The Permaculture of Domesticity (Part I - Theory)

Sharon August 20th, 2006

It struck me that since for many people the biggest problem in their domestic life is time, and thus the most compelling argument for using high-energy consumptive appliances like dishwashers and dryers is the time spent on chores, it might be worth strategizing on ways to manage domestic labor with the fewest possible inputs and the greatest degree of productivity and pleasure. (Of course, the first trick to increased productivity at my house would be to actually go do the domestic labor instead ofwriting about it - say, to go fold the laundry and put it away, rather than nattering on about the best ways to get it done. But*that’s* not going to happen, is it ;-) ?

I’m calling this the Permaculture of domestic life. For those not in the know, permaculture is “permanent culture” and it is one of the ways to get the most out of everything in life. And whether you do this because you have to (ie, the rolling blackouts in your area make it necessary) or because you want to, IMHO, all of us need to figure out ways to makeour domestic work manageable alongside our other work in the coming years. I’m by no means an expert here, and would welcome suggestions for more and better techniques.

First, the theory (even the sorting of underwear requires a good grounding in theory, or so I try to convince myself, as I merrily ignore the actual underwear in favor of the meta-under things and their philosophical grounding.) So here are the broad points of a Permaculture philosophy of domesticity (much of it stolen wholesale from various other, smarter people).

-1. “In Chaos lies unparalleled opportunity for imposing creative order.” (Bill Mollison). Given that housekeeping is the act of imposing order, the key term here is “creative” - old ways may not do, traditional assumptions may be flawed. The first thing we needto do with housekeeping is look at the project with new eyes. We may find that there are better ways to do things, our what seems efficient, isn’t.

-2. “There is no such thing as a free lunch” (Robert Heinlein, articulating the second law of thermodynamics). Energy must be used as wisely and efficiently as possible, and we must make as much effort as possible to use ambient energy before it escapes our reach. Human energy, fossil fuel energy, mental energy, renewable resource energy - all have end points. Those that are most limited must be used with the most care and attention to avoid waste.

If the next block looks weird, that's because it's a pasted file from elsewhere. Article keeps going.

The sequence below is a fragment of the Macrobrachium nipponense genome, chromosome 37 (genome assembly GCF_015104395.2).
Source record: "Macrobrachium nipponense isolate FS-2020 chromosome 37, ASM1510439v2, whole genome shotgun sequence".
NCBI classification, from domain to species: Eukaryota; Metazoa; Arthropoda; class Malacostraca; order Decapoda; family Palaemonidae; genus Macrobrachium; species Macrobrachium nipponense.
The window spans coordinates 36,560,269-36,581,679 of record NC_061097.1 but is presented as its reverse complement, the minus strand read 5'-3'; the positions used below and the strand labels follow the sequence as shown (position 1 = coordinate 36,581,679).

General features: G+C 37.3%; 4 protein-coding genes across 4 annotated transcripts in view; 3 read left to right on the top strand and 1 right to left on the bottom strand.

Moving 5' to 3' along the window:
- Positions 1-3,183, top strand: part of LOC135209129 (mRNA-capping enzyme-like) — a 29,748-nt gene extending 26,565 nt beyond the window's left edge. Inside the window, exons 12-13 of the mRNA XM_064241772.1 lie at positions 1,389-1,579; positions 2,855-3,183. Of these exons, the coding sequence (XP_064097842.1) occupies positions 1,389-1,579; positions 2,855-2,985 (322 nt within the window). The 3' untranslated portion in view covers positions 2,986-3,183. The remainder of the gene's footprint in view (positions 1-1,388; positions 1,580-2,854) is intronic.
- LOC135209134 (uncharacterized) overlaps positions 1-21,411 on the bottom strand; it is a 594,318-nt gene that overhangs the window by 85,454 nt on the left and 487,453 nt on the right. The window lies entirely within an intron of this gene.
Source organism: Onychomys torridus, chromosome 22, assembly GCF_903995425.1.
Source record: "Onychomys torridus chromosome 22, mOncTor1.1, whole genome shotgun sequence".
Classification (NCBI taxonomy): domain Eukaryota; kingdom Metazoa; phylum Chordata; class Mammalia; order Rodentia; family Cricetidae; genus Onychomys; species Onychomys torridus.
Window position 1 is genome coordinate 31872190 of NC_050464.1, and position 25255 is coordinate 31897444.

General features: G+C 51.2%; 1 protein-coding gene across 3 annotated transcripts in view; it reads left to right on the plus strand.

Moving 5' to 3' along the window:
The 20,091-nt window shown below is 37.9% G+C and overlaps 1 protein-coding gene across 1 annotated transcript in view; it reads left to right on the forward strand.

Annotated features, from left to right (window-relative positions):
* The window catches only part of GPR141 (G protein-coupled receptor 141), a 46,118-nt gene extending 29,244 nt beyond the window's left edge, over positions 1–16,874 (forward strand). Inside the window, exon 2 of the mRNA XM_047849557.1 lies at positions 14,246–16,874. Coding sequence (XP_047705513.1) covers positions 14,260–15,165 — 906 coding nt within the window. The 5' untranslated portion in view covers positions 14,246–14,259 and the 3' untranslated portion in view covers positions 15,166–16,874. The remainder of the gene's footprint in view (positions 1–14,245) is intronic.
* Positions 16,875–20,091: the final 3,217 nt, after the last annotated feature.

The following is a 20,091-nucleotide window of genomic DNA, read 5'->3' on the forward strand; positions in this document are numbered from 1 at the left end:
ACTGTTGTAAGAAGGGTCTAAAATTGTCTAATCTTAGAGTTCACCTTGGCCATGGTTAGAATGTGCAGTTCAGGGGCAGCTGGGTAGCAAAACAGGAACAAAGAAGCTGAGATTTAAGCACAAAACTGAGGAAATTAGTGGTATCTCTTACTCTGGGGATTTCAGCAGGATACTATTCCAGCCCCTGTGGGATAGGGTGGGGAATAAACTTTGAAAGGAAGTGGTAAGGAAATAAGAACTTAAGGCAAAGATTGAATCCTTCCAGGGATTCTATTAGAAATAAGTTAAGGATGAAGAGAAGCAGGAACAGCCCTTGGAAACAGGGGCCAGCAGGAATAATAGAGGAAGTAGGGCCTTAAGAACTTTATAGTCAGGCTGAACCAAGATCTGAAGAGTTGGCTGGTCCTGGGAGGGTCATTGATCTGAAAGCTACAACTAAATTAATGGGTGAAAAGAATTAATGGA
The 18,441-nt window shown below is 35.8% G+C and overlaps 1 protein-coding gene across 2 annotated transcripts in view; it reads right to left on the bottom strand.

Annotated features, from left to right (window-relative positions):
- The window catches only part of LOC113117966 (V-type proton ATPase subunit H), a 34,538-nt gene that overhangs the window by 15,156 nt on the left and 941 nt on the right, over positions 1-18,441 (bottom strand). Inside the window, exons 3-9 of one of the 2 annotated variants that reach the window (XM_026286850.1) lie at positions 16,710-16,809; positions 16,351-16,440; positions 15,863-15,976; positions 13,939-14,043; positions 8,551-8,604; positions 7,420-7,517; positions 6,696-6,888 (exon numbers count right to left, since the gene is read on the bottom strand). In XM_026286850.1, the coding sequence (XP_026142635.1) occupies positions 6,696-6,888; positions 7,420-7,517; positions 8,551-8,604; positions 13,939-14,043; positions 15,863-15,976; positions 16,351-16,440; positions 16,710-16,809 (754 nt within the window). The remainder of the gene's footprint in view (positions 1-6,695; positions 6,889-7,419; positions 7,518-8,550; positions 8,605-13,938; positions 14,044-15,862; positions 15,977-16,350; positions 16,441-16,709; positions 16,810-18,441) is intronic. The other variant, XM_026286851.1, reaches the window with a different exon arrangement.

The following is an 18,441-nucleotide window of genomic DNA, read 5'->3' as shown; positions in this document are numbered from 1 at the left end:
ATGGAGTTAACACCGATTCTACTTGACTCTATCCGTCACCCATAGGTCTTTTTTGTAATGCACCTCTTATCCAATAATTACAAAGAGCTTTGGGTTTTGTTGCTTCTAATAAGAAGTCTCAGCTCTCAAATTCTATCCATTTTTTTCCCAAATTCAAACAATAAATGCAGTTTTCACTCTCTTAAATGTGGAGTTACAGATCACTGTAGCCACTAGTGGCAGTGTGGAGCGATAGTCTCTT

-3. “Every object must responsibly provide for its replacement; society must, as a condition of use, replace an equal or greater resource than the one used up.” (Mollison) When energy is consumed, it should be gainful, and provide the maximum benefit with the fewest possible consequences both for the user and for others affected. If we use labor saving devices, the uses we turn our saved time to should be valuable, since our use of them cost others and the environment something. If we use fossil fuel energies, we should store or conserve more energy than it cost us.

-4. “The problem is the solution. Everything works both ways. It is only how we see things that makes them advantageous or not.”(Mollison) We can choose actively to see domestic labor however we want, and we can choose to make use of things we’ve often viewed as a problem. Wastes and involuntary outputs should be reintegrated into the system. Our attitude, and our creative adaptability are perhaps the most important tools we have.

-5. “That Which is Hateful to You, Do Not Do to the Other.” (TheTalmud). If you are not willing to absorb all the consequences of your actions personally, in your own immediate environment, you should reconsider your actions. There is no such place as “away” - we cannot throw things “away” or waste things without doing harm to others. Thus, we cannot conceive environmental consequences, or consequences to people we cannot see as not part of our practice. Preserving what we have is virtually always the most energy, time and money efficient way of acting for the earth and people as awhole.

-6 “Make the Least Change for the Greatest Possible effect”(Mollison) Don’t make more work for yourself than you need to. Evaluate carefully what you already have, and what resources(and “problems”) you can make use of. Domestic life, like any other part of life, can be an optimization exercise.

Ok, now that we’re done talking theory, how does that play out in actual life, when you’ve got dirty dishes to wash, laundry to do, things to get done, meals to cook, plus your job, your internet life, your family, and all the other stuff you’ve taken on. How do you get things done?

That’ll be the subject of Part II.


2 Responses to “The Permaculture of Domesticity (Part I - Theory)”

  1. Anonymous says:

    I think permaculture actually stands for permanent agriculture :) .

    Good article.

  2. Brad says:

    Permaculture stood for permanent agriculture when it was first coined, but the term has since evolved, according to Mollison, Holmgren and most other practitioners.

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